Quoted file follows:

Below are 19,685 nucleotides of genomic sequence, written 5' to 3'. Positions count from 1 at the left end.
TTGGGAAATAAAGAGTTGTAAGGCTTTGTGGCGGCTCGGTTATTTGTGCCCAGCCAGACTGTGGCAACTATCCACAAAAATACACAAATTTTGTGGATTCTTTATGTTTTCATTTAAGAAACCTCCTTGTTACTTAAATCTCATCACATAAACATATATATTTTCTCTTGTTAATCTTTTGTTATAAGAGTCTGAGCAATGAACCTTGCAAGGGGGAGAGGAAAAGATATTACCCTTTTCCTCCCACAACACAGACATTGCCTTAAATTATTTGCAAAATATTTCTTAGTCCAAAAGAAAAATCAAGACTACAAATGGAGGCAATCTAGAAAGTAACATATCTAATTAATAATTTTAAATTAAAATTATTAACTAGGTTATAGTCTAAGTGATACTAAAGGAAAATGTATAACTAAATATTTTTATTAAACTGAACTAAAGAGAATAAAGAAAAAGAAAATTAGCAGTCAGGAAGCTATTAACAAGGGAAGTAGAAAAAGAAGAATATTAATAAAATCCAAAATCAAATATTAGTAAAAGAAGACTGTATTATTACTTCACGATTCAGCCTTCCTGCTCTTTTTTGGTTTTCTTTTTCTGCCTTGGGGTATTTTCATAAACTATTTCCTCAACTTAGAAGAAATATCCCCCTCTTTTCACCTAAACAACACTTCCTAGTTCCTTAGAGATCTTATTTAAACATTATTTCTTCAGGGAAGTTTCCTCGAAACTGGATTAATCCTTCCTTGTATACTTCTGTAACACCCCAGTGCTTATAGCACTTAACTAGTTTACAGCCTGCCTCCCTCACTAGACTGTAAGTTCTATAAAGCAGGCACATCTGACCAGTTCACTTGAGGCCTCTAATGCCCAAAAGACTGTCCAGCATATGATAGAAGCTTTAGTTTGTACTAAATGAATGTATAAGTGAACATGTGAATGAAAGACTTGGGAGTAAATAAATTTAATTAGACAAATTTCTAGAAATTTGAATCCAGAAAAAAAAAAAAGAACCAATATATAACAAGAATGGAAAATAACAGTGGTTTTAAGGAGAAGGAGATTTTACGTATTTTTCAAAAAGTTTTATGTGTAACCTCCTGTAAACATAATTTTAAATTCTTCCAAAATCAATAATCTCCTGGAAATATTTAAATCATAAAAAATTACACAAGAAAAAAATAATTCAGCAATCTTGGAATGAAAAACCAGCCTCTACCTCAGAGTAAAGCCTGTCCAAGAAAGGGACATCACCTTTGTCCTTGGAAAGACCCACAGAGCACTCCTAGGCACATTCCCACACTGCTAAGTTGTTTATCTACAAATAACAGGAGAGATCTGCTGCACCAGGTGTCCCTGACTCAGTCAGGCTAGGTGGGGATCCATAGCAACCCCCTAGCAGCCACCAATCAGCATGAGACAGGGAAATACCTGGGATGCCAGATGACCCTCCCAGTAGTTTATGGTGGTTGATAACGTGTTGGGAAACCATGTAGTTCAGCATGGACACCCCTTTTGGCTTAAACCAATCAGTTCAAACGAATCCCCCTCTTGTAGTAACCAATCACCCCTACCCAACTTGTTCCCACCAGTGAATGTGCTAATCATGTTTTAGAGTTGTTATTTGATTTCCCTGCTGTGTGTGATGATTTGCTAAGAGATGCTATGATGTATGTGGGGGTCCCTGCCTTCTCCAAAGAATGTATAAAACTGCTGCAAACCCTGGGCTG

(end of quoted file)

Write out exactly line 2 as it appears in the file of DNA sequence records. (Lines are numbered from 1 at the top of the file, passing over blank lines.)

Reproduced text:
TTGGGAAATAAAGAGTTGTAAGGCTTTGTGGCGGCTCGGTTATTTGTGCCCAGCCAGACTGTGGCAACTATCCACAAAAATACACAAATTTTGTGGATTCTTTATGTTTTCATTTAAGAAACCTCCTTGTTACTTAAATCTCATCACATAAACATATATATTTTCTCTTGTTAATCTTTTGTTATAAGAGTCTGAGCAATGAACCTTGCAAGGGGGAGAGGAAAAGATATTACCCTTTTCCTCCCACAACACAGACATTGCCTTAAATTATTTGCAAAATATTTCTTAGTCCAAAAGAAAAATCAAGACTACAAATGGAGGCAATCTAGAAAGTAACATATCTAATTAATAATTTTAAATTAAAATTATTAACTAGGTTATAGTCTAAGTGATACTAAAGGAAAATGTATAACTAAATATTTTTATTAAACTGAACTAAAGAGAATAAAGAAAAAGAAAATTAGCAGTCAGGAAGCTATTAACAAGGGAAGTAGAAAAAGAAGAATATTAATAAAATCCAAAATCAAATATTAGTAAAAGAAGACTGTATTATTACTTCACGATTCAGCCTTCCTGCTCTTTTTTGGTTTTCTTTTTCTGCCTTGGGGTATTTTCATAAACTATTTCCTCAACTTAGAAGAAATATCCCCCTCTTTTCACCTAAACAACACTTCCTAGTTCCTTAGAGATCTTATTTAAACATTATTTCTTCAGGGAAGTTTCCTCGAAACTGGATTAATCCTTCCTTGTATACTTCTGTAACACCCCAGTGCTTATAGCACTTAACTAGTTTACAGCCTGCCTCCCTCACTAGACTGTAAGTTCTATAAAGCAGGCACATCTGACCAGTTCACTTGAGGCCTCTAATGCCCAAAAGACTGTCCAGCATATGATAGAAGCTTTAGTTTGTACTAAATGAATGTATAAGTGAACATGTGAATGAAAGACTTGGGAGTAAATAAATTTAATTAGACAAATTTCTAGAAATTTGAATCCAGAAAAAAAAAAAAGAACCAATATATAACAAGAATGGAAAATAACAGTGGTTTTAAGGAGAAGGAGATTTTACGTATTTTTCAAAAAGTTTTATGTGTAACCTCCTGTAAACATAATTTTAAATTCTTCCAAAATCAATAATCTCCTGGAAATATTTAAATCATAAAAAATTACACAAGAAAAAAATAATTCAGCAATCTTGGAATGAAAAACCAGCCTCTACCTCAGAGTAAAGCCTGTCCAAGAAAGGGACATCACCTTTGTCCTTGGAAAGACCCACAGAGCACTCCTAGGCACATTCCCACACTGCTAAGTTGTTTATCTACAAATAACAGGAGAGATCTGCTGCACCAGGTGTCCCTGACTCAGTCAGGCTAGGTGGGGATCCATAGCAACCCCCTAGCAGCCACCAATCAGCATGAGACAGGGAAATACCTGGGATGCCAGATGACCCTCCCAGTAGTTTATGGTGGTTGATAACGTGTTGGGAAACCATGTAGTTCAGCATGGACACCCCTTTTGGCTTAAACCAATCAGTTCAAACGAATCCCCCTCTTGTAGTAACCAATCACCCCTACCCAACTTGTTCCCACCAGTGAATGTGCTAATCATGTTTTAGAGTTGTTATTTGATTTCCCTGCTGTGTGTGATGATTTGCTAAGAGATGCTATGATGTATGTGGGGGTCCCTGCCTTCTCCAAAGAATGTATAAAACTGCTGCAAACCCTGGGCTG